A FARMER and his wife believe they are being victimised after being told they must demolish their home – after it was given planning permission.
But Sharon and Tommy Gibbs of Willow Farm plan to fight for the right to stay in their home on Willow Farm in Stoke Abbott.
Mr Gibbs, 63, got temporary planning permission for his three bedroom house in 2009 so he could look after animals on his 20-acre farm.
But now a planning inspector has upheld West Dorset District Council’s enforcement notice telling him to take the house and a chicken shed down.
The couple say they are angry and determined to fight.
Mr Gibbs has had Willow Farm for 28 years and has kept animals, mainly pigs, on the land for the past 16 years.
But commuting from Bridport was difficult, he said, and seven years ago he built his three-bedroom house, without permission.
Planners told him to take it down but on appeal he won the right to keep it for three years.
Mrs Gibbs said: “In that time we proved we could make money but the planning inspector said he didn’t care if we did make money, which is odd when it’s part of planning policy.”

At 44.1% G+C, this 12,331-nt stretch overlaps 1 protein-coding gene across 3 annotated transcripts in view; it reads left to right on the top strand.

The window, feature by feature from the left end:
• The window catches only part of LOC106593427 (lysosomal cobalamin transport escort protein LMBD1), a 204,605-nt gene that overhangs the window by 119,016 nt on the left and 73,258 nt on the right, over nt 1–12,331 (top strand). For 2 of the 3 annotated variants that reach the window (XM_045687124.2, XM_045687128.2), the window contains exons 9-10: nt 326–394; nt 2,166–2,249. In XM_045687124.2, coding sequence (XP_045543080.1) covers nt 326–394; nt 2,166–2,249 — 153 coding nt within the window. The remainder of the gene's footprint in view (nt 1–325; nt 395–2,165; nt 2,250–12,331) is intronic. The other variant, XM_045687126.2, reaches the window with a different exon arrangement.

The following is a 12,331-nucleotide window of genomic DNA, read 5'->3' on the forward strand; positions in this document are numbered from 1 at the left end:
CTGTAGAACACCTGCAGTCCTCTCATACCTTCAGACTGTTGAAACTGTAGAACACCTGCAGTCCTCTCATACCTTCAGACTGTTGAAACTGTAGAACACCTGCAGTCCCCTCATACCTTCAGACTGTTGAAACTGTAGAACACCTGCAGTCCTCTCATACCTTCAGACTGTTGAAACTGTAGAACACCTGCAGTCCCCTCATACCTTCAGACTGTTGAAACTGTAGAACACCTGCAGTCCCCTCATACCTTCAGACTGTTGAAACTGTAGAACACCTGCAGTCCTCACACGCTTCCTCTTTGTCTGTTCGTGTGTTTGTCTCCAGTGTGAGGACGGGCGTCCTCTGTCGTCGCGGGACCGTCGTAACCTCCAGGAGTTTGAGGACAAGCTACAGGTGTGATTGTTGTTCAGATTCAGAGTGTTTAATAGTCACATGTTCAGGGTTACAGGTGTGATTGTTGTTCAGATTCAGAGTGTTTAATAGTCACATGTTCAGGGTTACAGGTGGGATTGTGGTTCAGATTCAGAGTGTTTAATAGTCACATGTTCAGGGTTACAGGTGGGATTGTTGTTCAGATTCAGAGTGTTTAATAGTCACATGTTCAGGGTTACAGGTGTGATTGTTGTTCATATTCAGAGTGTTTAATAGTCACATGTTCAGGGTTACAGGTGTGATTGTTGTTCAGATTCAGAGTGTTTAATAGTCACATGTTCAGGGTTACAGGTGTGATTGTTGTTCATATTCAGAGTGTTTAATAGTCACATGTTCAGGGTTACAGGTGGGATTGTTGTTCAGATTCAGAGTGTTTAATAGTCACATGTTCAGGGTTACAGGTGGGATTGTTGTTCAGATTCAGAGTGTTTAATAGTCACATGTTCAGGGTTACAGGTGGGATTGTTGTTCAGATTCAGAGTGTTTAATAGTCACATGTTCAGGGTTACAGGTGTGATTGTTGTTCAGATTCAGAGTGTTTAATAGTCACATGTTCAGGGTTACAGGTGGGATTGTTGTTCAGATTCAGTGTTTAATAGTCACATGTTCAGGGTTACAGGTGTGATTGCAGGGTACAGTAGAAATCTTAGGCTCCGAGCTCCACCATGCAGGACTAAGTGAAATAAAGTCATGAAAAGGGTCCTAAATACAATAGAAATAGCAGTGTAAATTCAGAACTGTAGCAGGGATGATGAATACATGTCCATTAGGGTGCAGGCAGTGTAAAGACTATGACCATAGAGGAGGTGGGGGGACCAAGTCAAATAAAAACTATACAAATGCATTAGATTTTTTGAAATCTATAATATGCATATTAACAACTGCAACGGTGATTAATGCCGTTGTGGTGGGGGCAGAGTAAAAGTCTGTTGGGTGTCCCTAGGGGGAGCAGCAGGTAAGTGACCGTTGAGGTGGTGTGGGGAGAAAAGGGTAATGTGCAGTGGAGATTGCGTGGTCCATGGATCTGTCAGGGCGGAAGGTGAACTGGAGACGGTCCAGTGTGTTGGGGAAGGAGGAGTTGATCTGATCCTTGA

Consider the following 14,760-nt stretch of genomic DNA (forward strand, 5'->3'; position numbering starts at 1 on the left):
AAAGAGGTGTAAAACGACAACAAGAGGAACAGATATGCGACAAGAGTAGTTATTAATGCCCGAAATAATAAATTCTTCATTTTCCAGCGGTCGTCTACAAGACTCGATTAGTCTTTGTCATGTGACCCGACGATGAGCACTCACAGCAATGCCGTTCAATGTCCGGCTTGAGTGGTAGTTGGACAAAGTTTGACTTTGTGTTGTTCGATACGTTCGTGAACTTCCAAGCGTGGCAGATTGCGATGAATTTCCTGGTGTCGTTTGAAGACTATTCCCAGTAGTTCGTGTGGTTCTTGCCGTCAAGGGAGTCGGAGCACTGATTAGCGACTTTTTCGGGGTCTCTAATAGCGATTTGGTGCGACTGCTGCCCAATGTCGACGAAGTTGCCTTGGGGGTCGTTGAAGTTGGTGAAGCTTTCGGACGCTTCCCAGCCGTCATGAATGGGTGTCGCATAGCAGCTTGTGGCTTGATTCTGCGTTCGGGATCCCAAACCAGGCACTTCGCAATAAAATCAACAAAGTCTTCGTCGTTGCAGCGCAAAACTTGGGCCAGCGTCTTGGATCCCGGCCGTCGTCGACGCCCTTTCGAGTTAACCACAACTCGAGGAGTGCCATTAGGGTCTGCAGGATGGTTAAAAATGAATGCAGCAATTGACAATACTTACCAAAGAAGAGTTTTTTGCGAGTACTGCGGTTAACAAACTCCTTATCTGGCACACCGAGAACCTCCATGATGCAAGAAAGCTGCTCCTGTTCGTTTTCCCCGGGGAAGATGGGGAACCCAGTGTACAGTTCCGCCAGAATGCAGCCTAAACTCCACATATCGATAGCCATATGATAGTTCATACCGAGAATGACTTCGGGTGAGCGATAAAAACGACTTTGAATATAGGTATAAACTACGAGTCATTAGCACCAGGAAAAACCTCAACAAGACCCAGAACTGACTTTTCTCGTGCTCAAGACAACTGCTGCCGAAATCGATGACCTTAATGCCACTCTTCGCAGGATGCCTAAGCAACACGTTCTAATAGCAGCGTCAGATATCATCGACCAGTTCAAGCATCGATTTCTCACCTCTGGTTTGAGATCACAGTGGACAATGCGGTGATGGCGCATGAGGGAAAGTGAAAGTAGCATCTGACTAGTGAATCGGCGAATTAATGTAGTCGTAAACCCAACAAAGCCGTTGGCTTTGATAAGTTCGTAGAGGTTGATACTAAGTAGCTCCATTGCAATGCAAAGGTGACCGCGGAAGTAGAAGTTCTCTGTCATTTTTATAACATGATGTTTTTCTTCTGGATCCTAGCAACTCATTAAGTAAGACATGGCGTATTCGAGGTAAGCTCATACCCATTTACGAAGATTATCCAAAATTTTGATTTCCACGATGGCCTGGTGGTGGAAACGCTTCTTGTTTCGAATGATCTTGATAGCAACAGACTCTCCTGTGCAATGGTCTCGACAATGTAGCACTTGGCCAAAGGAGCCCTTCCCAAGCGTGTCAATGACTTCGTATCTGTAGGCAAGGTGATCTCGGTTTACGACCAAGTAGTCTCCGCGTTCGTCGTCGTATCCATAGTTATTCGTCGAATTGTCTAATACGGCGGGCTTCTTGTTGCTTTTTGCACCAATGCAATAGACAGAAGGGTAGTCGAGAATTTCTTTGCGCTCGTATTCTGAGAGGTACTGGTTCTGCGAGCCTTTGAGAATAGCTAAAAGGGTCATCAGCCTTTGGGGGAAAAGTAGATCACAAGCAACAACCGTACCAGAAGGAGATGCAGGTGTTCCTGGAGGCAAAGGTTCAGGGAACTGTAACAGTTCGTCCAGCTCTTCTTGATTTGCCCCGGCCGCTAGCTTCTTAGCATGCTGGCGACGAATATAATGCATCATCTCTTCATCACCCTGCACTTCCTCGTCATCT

The couple argue being on site is a welfare and security issue.
Mr Gibbs said: “We have nine horses, three goats, nine sheep, one alpaca, around 170 pigs, 230 chickens. Some of those are RSPCA rescue animals. If we have a winter like we just did you have to bring the animals inside. We have already had people trying to steal them and we have been told by the RSPCA inspector it is an offence to leave animals in a building with no one here at night.
“If we can’t look after the welfare of the animals then there is no point in farming at all. We feel victimised by the planning system.
“We know other people who have got planning permission with less animals and less acreage. We feel it has been very personal.”
Planning inspector Jeremy Sargent said a house was not necessary to look after the animals on site.
He said: “While the need for a house was accepted in the previous decision, for a temporary period at least, it was in connection with a very different operation to what is now on site and included the establishment of a hen unit of significant size.
“In my opinion the demands that unit would have placed on the farm workers would have been appreciably different to those associated with the existing activities.”
He said that preventing theft or injury to livestock was not in itself justification to build a house.
The inspector also said he had not seen evidence the smallholding was financially viable even if Mr Gibbs said he makes around £15,000 a year.
Mr Sargent said: “Even if Willow Farm were to be financially viable that in itself would not justify a dwelling.”
He said the buildings detract from the scenic beauty of the landscape of the AONB but accepted there were few public viewpoints where they could be seen.